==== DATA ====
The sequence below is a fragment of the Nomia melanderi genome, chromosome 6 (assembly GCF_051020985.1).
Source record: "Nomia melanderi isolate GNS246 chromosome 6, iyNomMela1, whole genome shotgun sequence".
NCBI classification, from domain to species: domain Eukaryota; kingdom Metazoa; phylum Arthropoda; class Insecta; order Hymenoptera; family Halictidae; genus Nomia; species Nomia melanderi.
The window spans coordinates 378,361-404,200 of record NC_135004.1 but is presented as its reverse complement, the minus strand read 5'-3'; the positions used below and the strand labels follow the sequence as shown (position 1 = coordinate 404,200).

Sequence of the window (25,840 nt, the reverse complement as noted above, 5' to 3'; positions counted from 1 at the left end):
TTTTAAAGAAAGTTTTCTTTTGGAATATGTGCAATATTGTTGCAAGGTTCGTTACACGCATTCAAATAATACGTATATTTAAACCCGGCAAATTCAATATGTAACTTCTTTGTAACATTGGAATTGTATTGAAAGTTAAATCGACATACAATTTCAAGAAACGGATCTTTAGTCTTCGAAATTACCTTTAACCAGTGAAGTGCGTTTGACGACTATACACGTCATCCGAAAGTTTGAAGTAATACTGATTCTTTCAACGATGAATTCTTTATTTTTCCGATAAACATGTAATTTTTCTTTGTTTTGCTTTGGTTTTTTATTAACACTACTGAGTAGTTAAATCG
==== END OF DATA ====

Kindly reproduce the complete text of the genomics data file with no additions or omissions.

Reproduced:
The sequence below is a fragment of the Nomia melanderi genome, chromosome 6 (assembly GCF_051020985.1).
Source record: "Nomia melanderi isolate GNS246 chromosome 6, iyNomMela1, whole genome shotgun sequence".
NCBI classification, from domain to species: domain Eukaryota; kingdom Metazoa; phylum Arthropoda; class Insecta; order Hymenoptera; family Halictidae; genus Nomia; species Nomia melanderi.
The window spans coordinates 378,361-404,200 of record NC_135004.1 but is presented as its reverse complement, the minus strand read 5'-3'; the positions used below and the strand labels follow the sequence as shown (position 1 = coordinate 404,200).

Sequence of the window (25,840 nt, the reverse complement as noted above, 5' to 3'; positions counted from 1 at the left end):
TTTTAAAGAAAGTTTTCTTTTGGAATATGTGCAATATTGTTGCAAGGTTCGTTACACGCATTCAAATAATACGTATATTTAAACCCGGCAAATTCAATATGTAACTTCTTTGTAACATTGGAATTGTATTGAAAGTTAAATCGACATACAATTTCAAGAAACGGATCTTTAGTCTTCGAAATTACCTTTAACCAGTGAAGTGCGTTTGACGACTATACACGTCATCCGAAAGTTTGAAGTAATACTGATTCTTTCAACGATGAATTCTTTATTTTTCCGATAAACATGTAATTTTTCTTTGTTTTGCTTTGGTTTTTTATTAACACTACTGAGTAGTTAAATCG